Back Through The Barrier

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Today I scanned the final batch of colour negatives from Norman’s 70th birthday boat trip on 6th April 2002.

Some of these are from the start of the journey soon after we left Westminster Pier and people settled down to eat.

The Post Office Tower and St Paul’s Cathedral are each visible beyond Tower Bridge.

Norman mingled with his guests on the upper deck.

Yesterday I featured our arrival at the Thames Barrier, a short distance beyond which was the turning point from which we returned to the pier.

Passing back through the flood barrier gave us unique views of three of the capital’s iconic structures. Even for me it is surprising to establish that it is the barrier that at 35 years old is the most senior. The first buildings in Canary Wharf were completed in 1991, and the Millennium Dome just about managed to open on the last day of 1999. The politics.co.uk website opens its lengthy page on the Dome with:

‘The Millennium Dome was the centrepiece of British celebrations for the dawning of the year 2000.

Built on the site of the Meridian Line in north Greenwich – symbolising time – the Dome was, at the time of construction, the biggest dome in the world, occupying 300 acres of a formerly contaminated derelict gasworks. The former gasworks had been derelict for more than two decades and was the largest undeveloped site on the River Thames.

The Dome originally contained a theme park-cum-scientific exhibition entitled the ‘Millennium Experience’. This was a series of themed ‘zones’ representing concepts such as ‘money’ or ‘the body’, supported by live theatrical events throughout the day. The Millennium Experience closed on December 31 2000, and the Dome has since been sold to be converted into a 26,000 capacity entertainment and sports arena.’

There is much more about the controversy and financial mismanagement of what was, at the time, termed a ‘White Elephant’ on the highlighted website.

This afternoon Becky and Ian joined us for their Christmas visit which began with a meal at Lal Quilla. Service was as friendly and efficient as ever, and the food excellent. My choice of main course was king prawn Ceylon. Kingfisher and Diet Coke were the drinks consumed.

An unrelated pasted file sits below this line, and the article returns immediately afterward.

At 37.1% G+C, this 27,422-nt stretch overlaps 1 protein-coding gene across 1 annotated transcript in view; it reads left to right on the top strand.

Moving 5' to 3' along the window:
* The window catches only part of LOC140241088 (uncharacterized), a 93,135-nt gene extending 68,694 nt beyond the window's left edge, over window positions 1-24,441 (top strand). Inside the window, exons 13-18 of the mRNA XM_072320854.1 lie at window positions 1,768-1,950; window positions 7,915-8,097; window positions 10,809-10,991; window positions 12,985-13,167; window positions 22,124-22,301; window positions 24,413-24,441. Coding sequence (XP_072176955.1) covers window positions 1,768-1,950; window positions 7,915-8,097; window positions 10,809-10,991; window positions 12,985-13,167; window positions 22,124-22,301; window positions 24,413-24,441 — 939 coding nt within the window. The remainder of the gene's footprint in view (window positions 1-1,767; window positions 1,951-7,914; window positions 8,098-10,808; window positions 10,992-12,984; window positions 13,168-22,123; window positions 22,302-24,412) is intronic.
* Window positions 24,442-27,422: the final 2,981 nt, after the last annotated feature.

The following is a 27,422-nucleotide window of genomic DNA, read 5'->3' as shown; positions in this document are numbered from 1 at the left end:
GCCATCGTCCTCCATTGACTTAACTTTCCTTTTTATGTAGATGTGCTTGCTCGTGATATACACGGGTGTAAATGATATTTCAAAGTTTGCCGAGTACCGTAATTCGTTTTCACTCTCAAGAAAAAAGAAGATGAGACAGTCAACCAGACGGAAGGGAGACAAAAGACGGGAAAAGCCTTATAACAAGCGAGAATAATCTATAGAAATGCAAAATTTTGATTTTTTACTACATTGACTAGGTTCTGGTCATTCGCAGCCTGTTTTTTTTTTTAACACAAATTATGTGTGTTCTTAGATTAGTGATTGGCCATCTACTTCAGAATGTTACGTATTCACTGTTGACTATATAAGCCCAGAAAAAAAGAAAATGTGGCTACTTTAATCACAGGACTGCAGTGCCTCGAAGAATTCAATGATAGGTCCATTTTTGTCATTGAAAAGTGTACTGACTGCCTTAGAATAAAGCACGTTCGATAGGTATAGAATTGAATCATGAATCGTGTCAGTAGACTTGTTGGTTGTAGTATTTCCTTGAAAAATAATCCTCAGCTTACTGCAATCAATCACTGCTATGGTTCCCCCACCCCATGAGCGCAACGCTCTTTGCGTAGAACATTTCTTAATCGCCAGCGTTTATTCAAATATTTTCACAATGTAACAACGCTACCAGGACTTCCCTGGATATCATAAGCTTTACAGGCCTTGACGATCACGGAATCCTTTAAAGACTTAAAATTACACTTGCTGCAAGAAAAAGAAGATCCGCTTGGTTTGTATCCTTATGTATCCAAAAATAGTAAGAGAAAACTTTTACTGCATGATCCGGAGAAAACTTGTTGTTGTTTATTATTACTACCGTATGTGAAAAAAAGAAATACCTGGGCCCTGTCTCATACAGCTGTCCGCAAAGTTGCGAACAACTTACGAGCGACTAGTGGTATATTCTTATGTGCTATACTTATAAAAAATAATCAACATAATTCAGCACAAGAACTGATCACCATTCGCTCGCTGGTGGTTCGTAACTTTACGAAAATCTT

32 thoughts on “Back Through The Barrier

  1. Interesting about the Thames River waterfront development. Our south river front–once lovely natural growth/a few scattered warehouses/offices– is disappearing to skyscrapers and fancy condos and medical complexes. The more northern bends have long been developed but historical buildings have been renovated nicely with the flavor intact. But our city is growing very very fast so things are changing very fast again. Can’t stop it, I guess.

    What good food to enjoy! Have fun with your family and friends, Derrick! Merry Christmas!

  2. The iconic structures of the Canary Wharf are already a classic, straddling as they are across millennia. Come to think of it, structures like the Eiffel Tower, the Statue of Liberty, the Taj Mahal etc., are all white elephants. Maybe we have grown wiser with the times, or maybe we have grown pretentious. Whatever it is, it doesn’t cast a shadow on your excellent photography.

  3. I have so enjoyed this series. It minds me to think that maybe I might replicate the notion when my significant birthday looms in less than three years. So much of my life has been lived by the Old Father that it would seem very appropriate. Thank you so much for sowing the seeds with your wonderful pictures and commentary. PS: Big shout out for the barrier … that film yesterday had me captivated

      • A little bit more. During the Blitz in one raid 11 gasometers were destroyed. you can imagine the hell that was. My father was working there during the raid, and apparently he saw a man down in a burning building that housed highly explosive stuff, he ran into the building and carried the man out.
        As you can imagine, my father was built as you’d expect a blacksmith to be built.
        Being a home guard his CO recommended him for the MM
        My dad being the good socialist that he was told them where they could shove it.
        True story, told me by his CO after the war, when we were alone with my mother and brother, my sister was just a couple of years old and wouldn’t remember

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